Halfway In, Halfway Out.

Here we are, at the middle point. Five months ago, we knew nothing of these grounds; we hadn’t even set foot in this forest. Five months. That’s all it is, and that’s all it takes. So what has changed? I’d like to say a few grey hairs and perhaps a few extra pounds, but that would probably be half a lie. Or half the truth for that matter.

B-School for the world where we study with 90 other nationalities: this surely is bound to create a certain disorder—even a mess. Or does it?

There is a natural and mathematical phenomenon known as a fractal. On a small scale, everything seems totally disorganised. However, once you start zooming out, the pattern keeps repeating itself and suddenly, everything comes into focus to reveal a unique, beautiful organisation. Let’s take a walk together, down memory lane.

For the first four months of the MBA, each student is part of a five-man team, with which most projects are accomplished. Take one of my colleagues, a Japanese with a background in sales. He underwent a major in Czech studies. He then married a fantastic Czech woman and they now both have a little two-year-old son who is one of the stars on campus. The little kid will grow up speaking Japanese and Czech, and before he’s a teen, he will probably have a good understanding of English as well. Pretty amazing, no?

I was grouped with a trilingual Japanese, as well as an Indian having been brought up in the Middle-East, a Turkish having moved to England in her late teens, and a Chinese specialising in marketing and business intelligence. I, a Canadian with a background ‘à-la’ Walter White from Breaking Bad (i.e., chemistry), completed this odd quintet.

At INSEAD, there are 59 other teams on the Europe Campus, and another 45 in Singapore. A beautiful pattern of diversity that you might fail to see at first. But halfway through the programme, one can only look around and be amazed at this beautiful inclusive and cohesive diversity. One of the wonders of the modern world, I must say.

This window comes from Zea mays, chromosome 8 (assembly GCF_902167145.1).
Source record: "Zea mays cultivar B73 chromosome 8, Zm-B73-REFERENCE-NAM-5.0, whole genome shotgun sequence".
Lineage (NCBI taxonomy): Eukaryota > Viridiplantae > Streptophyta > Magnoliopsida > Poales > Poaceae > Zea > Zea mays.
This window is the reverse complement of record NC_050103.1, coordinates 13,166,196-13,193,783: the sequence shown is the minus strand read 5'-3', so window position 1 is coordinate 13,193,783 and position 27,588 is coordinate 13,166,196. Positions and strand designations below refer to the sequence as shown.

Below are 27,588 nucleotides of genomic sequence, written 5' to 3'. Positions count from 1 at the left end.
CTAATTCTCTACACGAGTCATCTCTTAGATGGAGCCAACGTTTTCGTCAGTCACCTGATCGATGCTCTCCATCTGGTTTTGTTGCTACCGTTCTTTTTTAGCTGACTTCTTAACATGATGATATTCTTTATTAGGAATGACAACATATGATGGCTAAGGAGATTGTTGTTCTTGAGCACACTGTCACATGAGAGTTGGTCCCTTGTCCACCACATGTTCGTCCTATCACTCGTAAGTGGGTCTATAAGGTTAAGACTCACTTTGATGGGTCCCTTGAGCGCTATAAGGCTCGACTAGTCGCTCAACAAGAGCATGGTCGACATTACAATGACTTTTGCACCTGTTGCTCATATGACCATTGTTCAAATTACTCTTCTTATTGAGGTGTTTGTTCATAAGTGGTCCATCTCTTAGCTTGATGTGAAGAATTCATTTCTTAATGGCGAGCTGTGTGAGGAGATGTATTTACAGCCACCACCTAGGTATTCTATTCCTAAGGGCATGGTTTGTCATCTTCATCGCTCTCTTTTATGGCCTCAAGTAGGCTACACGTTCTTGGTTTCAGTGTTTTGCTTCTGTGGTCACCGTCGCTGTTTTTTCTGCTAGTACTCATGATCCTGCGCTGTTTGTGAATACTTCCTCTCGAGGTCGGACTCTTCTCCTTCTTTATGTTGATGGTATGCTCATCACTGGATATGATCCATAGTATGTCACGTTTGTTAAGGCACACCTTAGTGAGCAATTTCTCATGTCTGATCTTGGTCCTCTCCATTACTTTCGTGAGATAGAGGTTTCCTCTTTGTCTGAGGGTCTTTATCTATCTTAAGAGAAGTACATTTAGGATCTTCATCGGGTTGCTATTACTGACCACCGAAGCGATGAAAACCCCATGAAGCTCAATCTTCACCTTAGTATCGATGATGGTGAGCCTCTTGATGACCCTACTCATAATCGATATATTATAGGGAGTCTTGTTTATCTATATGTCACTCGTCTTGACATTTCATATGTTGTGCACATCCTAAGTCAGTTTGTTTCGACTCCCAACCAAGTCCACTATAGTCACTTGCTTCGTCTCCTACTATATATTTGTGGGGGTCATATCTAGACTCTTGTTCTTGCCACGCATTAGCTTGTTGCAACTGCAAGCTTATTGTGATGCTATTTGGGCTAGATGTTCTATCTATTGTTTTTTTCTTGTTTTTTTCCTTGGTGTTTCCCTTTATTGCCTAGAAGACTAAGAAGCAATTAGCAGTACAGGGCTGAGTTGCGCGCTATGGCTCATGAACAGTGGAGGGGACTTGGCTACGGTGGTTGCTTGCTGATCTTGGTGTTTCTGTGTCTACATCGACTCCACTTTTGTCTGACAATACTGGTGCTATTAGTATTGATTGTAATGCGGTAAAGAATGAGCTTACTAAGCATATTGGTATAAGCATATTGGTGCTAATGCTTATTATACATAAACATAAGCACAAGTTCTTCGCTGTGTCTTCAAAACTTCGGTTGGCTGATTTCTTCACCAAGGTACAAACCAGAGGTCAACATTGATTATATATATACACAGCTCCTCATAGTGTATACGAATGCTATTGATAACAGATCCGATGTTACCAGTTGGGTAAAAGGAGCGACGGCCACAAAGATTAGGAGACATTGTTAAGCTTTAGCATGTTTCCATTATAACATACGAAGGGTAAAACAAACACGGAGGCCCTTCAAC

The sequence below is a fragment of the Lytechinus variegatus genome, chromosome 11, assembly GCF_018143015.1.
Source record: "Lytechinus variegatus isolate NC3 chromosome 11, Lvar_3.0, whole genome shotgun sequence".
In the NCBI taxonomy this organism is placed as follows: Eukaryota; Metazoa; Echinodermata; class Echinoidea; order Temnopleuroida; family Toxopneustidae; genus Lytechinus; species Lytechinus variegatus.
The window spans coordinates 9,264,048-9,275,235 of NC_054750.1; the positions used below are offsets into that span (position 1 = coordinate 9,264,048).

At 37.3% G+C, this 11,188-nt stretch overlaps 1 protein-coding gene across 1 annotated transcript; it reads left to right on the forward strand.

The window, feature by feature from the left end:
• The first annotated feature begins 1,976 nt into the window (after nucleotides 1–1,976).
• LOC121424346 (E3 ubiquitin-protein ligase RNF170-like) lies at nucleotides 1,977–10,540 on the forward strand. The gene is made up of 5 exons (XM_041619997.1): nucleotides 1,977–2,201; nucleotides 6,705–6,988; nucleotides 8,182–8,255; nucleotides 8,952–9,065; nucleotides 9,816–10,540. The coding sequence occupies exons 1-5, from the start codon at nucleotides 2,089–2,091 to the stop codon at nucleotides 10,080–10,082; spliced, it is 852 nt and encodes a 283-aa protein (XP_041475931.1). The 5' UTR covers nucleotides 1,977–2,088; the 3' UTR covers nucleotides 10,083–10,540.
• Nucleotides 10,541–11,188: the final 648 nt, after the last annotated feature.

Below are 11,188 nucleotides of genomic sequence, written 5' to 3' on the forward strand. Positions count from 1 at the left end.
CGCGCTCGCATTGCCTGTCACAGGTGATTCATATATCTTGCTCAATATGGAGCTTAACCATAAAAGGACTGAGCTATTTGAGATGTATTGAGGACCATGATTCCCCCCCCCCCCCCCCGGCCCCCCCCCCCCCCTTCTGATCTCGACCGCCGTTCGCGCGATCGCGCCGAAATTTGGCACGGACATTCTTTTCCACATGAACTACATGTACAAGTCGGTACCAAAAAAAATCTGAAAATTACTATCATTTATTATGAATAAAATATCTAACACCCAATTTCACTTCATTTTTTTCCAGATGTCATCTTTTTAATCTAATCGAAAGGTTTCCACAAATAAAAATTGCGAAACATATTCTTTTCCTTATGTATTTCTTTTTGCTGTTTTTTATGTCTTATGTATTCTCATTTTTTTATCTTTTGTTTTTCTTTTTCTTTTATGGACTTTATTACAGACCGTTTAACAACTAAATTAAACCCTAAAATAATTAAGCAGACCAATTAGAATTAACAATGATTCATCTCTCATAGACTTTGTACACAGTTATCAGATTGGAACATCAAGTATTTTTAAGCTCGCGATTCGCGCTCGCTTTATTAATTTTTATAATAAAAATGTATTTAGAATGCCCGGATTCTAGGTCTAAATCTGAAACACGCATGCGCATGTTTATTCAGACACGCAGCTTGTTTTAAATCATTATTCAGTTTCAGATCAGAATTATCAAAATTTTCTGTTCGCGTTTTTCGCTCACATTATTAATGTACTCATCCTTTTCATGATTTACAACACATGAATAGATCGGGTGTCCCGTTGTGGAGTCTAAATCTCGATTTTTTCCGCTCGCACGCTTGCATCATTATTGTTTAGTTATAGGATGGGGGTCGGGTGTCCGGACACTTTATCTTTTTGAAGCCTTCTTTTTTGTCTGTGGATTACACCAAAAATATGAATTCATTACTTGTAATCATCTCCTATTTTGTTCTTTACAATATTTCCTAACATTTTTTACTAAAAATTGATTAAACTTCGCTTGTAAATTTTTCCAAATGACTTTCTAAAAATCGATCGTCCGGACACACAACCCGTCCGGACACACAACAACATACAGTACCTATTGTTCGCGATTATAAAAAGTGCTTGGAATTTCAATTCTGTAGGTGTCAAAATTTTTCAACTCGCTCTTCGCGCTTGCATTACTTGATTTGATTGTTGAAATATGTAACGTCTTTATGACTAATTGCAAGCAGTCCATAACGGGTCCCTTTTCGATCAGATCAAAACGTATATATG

All of us come from different backgrounds and cultures, and this has undoubtedly created tensions within the group. As difficult as these tensions might prove to be, it’s usually through these frictions that one gains awareness of others, and even more so of oneself.

I must admit, INSEAD can be a bittersweet experience.

Four weeks ago, many of us bid each other farewell as students from core groups and sections went their own ways. Some of the friendships born out of the pressure cooker that a 10-month MBA is will only be rekindled upon graduation, as the waltz of campus switching takes place. So it is with nostalgia that P2 ended.

On the other hand, I was certain group work was over. Therefore, I wouldn’t have to coordinate with other’s schedules which would ease logistics. Once again, INSEAD proved me wrong! The fun was just beginning with my initial team being dissolved, and 6 teams being created, one for each elective class. A great and fantastic way to try and apply the learnings of the first four months.

The sweetest part? Receiving a fresh contingent of new faces from Singapore! Remembering the fun of meeting great and engaging people that was the first weeks of the programme! And with the great weather that came along, BBQs began, and the last four weeks have gone by in a flash. Right at the midpoint, halfway in our MBA. Most likely, halfway out.